In Lincoln Smith’s basement, shiny, solid Red Oak acorns dry in racks stacked up to the ceiling. A bucket of Sawtooth acorns—a failed storage attempt—sit next to his refrigerator, the contents chewed into beehive-esque patterns by weevils.
Storage is just one example of all there is to learn about acorns as a sustainable food source, Smith says.
“Some of the Eastern Native Americans would bury whole bags of acorns in the riverbank,” he says. “It’s kind of amazing that something that was buried in the riverbank for a year could be edible food.”
Because acorns aren’t a commercial crop in the United States, there’s no standardized equipment or processing method. Smith shells, grounds, and leaches the tannins out of the nuts to turn them into acorn flour, which he then bakes into a variety of foods. So far, he has made crackers and cookies and worked with an amateur baker friend to test out recipes for bread.
Smith is the founder of Forested, a 10-acre research garden in Bowie, Maryland. Trained as a landscape architect, he quit his job and broke ground on the project in 2012. The space is inspired by permaculture—a philosophy and design system that integrates landscape design, agriculture, and ecology—and it’s filled with young fruit trees, berries, and mushrooms.
“For me, [acorns] represent an important agroforestry crop,” Smith says. Forested’s combination of original forest and new tree crops—Asian pears, persimmons, hazelnuts—is the very definition of agroforestry, an agricultural practice by which traditional crops are grown alongside other trees.
“I think for agroforestry to have a big impact, it has to be able to compete in production per acre with our tillage crops,” Smith says. Oaks, he says, are a promising start.
Oak trees grow all over the world, are a good source of fat and protein, and, baring pest pressure, can produce hundreds of pounds of nuts each fall. According to Virginia Tech University, some oaks can live for up to 600 years. Plus, as the Native Americans proved, the nuts can be stored for years.
Smith’s trees aren’t mature yet, but he did glean 1,000 pounds of the nuts from busy streets in the area. And it only took four days. Many of those acorns were from the “hell strip,” the narrow piece of green grass between the sidewalk and the street.
Smith’s plan is to eventually use Forested to generate more information about the trees and nuts, he says. But he and his co-worker Ben Friton aren’t there quite yet; though they are growing mushrooms and raising ducks, oak trees take quite a bit longer to mature. According to the University of Missouri, it can be up to 30 years before an individual oak produces nuts.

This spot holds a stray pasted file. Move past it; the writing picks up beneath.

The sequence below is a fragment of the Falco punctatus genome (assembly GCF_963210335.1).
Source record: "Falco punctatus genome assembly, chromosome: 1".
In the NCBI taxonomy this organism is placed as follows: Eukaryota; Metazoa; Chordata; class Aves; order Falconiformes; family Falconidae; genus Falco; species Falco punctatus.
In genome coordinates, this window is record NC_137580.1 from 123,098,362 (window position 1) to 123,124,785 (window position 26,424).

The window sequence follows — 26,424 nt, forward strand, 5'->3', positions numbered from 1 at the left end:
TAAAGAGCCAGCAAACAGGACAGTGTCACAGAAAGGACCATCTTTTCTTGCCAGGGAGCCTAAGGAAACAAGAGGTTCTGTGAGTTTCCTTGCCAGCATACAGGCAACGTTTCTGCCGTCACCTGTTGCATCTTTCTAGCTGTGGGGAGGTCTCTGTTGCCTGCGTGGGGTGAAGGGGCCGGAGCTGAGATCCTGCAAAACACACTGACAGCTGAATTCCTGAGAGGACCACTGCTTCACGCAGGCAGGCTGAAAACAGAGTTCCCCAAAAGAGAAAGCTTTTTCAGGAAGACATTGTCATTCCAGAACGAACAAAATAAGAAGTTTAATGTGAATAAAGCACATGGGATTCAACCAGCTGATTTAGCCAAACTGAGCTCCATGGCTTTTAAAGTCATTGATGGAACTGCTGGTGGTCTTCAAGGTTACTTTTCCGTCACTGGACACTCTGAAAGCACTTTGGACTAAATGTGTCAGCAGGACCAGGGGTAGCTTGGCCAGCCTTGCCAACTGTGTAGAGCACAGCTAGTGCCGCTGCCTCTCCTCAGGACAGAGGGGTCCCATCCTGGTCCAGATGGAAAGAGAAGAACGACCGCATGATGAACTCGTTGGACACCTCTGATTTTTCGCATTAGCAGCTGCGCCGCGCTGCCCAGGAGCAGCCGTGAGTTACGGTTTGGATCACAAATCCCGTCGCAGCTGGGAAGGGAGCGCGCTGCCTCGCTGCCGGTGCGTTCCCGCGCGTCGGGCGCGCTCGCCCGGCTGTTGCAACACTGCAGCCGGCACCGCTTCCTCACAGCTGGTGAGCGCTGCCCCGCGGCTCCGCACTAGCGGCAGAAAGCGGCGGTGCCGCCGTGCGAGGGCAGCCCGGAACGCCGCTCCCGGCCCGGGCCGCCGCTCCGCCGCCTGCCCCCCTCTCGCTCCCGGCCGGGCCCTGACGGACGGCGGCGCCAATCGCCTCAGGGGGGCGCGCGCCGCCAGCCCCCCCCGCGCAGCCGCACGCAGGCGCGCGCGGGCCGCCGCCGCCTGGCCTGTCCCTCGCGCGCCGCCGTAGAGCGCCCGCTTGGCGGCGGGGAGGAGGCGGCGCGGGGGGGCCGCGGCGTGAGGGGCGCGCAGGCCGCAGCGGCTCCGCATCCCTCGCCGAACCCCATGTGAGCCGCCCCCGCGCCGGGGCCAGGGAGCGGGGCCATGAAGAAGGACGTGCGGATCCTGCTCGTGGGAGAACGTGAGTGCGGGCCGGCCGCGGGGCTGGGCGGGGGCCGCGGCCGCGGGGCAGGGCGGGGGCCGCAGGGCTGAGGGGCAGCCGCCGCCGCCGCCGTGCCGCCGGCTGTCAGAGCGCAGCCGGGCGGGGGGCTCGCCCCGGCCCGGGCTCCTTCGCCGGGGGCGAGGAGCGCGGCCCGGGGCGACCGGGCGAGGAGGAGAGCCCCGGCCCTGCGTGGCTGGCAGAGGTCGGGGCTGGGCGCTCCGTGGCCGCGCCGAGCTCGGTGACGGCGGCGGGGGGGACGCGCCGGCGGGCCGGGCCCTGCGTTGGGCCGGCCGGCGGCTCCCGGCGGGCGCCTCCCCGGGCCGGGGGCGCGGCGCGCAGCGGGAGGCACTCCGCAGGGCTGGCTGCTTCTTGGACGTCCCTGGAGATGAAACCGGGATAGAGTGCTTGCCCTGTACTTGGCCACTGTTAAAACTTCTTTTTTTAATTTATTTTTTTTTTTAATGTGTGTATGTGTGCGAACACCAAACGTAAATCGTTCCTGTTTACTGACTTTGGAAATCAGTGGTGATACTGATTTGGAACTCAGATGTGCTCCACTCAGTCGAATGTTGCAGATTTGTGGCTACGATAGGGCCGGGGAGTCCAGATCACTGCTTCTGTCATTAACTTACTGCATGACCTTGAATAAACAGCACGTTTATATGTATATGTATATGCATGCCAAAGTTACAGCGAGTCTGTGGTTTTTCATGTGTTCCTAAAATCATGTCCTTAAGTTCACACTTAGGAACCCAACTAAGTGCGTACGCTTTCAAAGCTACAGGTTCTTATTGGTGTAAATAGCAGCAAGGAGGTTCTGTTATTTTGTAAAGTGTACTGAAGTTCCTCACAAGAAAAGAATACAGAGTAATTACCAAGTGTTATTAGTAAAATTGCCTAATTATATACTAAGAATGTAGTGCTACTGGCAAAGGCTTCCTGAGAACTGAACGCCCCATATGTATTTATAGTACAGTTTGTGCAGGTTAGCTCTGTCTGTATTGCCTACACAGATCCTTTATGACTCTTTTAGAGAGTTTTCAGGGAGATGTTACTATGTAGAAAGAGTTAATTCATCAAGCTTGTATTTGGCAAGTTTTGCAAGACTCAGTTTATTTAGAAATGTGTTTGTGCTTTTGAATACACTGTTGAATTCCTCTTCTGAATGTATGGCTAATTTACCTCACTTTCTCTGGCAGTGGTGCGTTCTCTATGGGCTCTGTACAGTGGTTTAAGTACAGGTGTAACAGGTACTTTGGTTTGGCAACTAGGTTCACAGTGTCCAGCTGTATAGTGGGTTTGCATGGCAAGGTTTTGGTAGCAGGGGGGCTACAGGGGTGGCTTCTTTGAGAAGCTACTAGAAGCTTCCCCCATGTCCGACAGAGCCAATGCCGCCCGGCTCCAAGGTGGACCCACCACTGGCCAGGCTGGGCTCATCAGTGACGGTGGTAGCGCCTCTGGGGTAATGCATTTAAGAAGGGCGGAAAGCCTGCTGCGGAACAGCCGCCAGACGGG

And, as wild, undomesticated species, acorn production can be unpredictable. The trees are prone to masting, or producing huge number of nuts one year and few to none the next.
While they’re waiting, there’s plenty to learn about acorn eating. Acorn flour, Smith says, is dense and has no gluten, so it needs at least a 1:1 ratio with wheat flour if it’s going to rise.
Upstairs in his office, Smith has a shelling machine and a grinder he acquired in Korea when he visited the country to learn how Koreans make acorn-based foods. It doesn’t work as well on American acorns, but it works nonetheless. Acorns are separated from their shells, and it’s short work to pick the shards out of the nutmeat. Smith uses a heavy-duty food processor to grind up the nuts, then pours the meal onto a filter suspended over a large plastic bin. Next, he slowly pours buckets of water over the meal to leach out the tannins.
Pre-leaching, the acorn flour initially tastes sweet, almost like maple sugar until the tannins flood in. The aftertaste is disconcertingly bitter, like a coated pill held too long on the tongue. Post-leaching, both the sweet and bitter tastes fade away. But the sweet, nutty taste comes back strongly once the flour is cooked, creating an appealingly hearty flavor.
According to Smith, the list of acorn products commercially available is short. There are two sisters who make acorn crackers and who had some success with a Kickstarter campaign, but their products aren’t readily available on grocery store shelves. That’s not to say acorns couldn’t be a major source of nutrition in the future, Smith hopes.
It will take time for the research he’s doing at Forested to provide any hard answers about growing and caring for oaks, but Smith hopes it can happen in time to address looming threats to the food system like the ballooning world population and climate change.
In the meantime, there is data to be documented and kitchen experiments to be tasted. At a workshop in Baltimore, Smith demonstrated acorn processing and baked chocolate and molasses acorn cookies. The results are small, dark brown and crumbly, but as far as experiments go, they taste sweet, rich, nutty, and good.